Supporting Kids on #DigitalWellnessDay
It has only been a few years since the debut of Digital Wellness Day. You may not have heard about it, but there is little doubt that it is needed — especially to protect the health of children, and in this post we show you how to take concrete steps to safeguard your family.
Through our new partnership with Canopy, an innovative app that protects children from accessing graphic content on their devices, you can help safeguard your family and support Culture Reframed.
Perhaps nothing speaks more to the urgency of Digital Wellness Day than a recent report that notes that the tech behemoth Meta, the parent company of Facebook and Instagram, is “struggling to prevent criminals from using its platforms to buy and sell children for sex.”
Equally eye-opening is the fact that more than half of all American teens report having first seen online pornography when they were aged 13 or younger. Shockingly, 15% of youth had viewed porn by the time they turned 10, when they were still tweens, too young even for admission to The Brady Bunch or The Hobbit at your local movie theater. Yet, instead of watching Finding Nemo or Frozen, these children were clicking on links that led them to Pornhub and xTube.
So, yes, there is great need to acknowledge and take action on Digital Wellness Day.
The American Academy of Child & Adolescent Psychology reports that 90% of underage American teens have used social media. Many of them have not even reached their 13th birthdays. In its 2020 report on global trafficking, the United Nations called social media platforms “digital hunting fields.”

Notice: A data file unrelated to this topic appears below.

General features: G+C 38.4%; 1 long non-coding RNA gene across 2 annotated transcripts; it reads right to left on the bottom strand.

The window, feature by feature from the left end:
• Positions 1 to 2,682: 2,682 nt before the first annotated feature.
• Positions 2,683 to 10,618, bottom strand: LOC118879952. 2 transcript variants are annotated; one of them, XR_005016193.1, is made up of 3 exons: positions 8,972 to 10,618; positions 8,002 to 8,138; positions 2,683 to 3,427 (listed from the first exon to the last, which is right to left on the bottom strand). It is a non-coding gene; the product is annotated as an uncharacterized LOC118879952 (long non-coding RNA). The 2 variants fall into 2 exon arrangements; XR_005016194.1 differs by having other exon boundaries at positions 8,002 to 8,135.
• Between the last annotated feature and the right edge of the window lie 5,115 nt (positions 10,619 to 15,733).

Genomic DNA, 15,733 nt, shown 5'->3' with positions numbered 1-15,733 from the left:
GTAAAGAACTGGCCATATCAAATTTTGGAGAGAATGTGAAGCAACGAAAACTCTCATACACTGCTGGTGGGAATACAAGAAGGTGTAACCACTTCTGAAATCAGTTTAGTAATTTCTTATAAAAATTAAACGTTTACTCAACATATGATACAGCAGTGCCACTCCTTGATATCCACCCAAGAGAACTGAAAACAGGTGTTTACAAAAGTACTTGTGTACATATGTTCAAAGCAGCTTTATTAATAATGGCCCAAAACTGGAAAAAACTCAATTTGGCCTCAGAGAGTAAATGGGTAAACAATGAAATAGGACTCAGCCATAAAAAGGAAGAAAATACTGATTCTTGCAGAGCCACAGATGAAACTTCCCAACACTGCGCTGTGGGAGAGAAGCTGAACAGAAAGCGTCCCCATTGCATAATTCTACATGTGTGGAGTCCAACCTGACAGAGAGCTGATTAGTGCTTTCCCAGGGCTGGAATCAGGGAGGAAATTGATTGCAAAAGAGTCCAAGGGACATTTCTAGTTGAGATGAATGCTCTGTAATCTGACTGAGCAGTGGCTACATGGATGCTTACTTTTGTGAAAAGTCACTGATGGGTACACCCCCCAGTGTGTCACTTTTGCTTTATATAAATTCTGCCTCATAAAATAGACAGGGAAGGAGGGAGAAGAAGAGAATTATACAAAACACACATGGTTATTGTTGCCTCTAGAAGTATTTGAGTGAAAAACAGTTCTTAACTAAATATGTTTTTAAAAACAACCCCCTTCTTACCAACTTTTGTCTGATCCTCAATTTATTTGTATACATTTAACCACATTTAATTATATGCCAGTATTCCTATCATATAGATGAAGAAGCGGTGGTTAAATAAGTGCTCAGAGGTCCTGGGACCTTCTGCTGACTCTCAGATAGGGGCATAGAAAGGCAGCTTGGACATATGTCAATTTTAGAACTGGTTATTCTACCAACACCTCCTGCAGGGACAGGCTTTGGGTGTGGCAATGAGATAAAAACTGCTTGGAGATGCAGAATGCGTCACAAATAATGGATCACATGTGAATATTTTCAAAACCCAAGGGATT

Around 40% of all teens now believe that it is “normal for people my age to share nudes with each other” through social media. Adolescents, too, reports the American Academy of Pediatrics, also widely post to the internet “illegal alcohol use or overuse, illicit substance use, high-risk sexual behaviors, and harmful behaviors, such as self-injury and disordered eating.”
The same report cited studies that link the viewing of social media by young people, often so they can engage in the unhealthy practice of “social comparisons,” to depression and “declines in well-being and life satisfaction.” Kids who use social media are also at high risk for cyberbullying, sexting, and cybergrooming by online predators.
Young people online are also at high risk of encountering pornography. In fact, about half of all kids first stumble upon porn by accident. They mistakenly click on an unexpected ad that popped up on their screen, fall prey to phishing or website spoofing, simply type the wrong url into their browser, or pull up the history of a porn-using parent or relative.
Often, too, young people simply follow the links. Instagram requires users to be at least 13 years old. But 40% of kids aged 9-12 view Instagram daily. And while Instagram bans nudity, it is often a favorite social media platform for porn performers, who use the g-rated platform to drive traffic to their more explicit pages on freely-available porn and “sex webcamming” sites. According to one source that promotes pornography (which we will not link), the top ten most popular pornstars on Instagram had more than 177 million followers in April 2023. It often takes a user only about three clicks to go from an innocuous looking Instagram post to a page on Pornhub.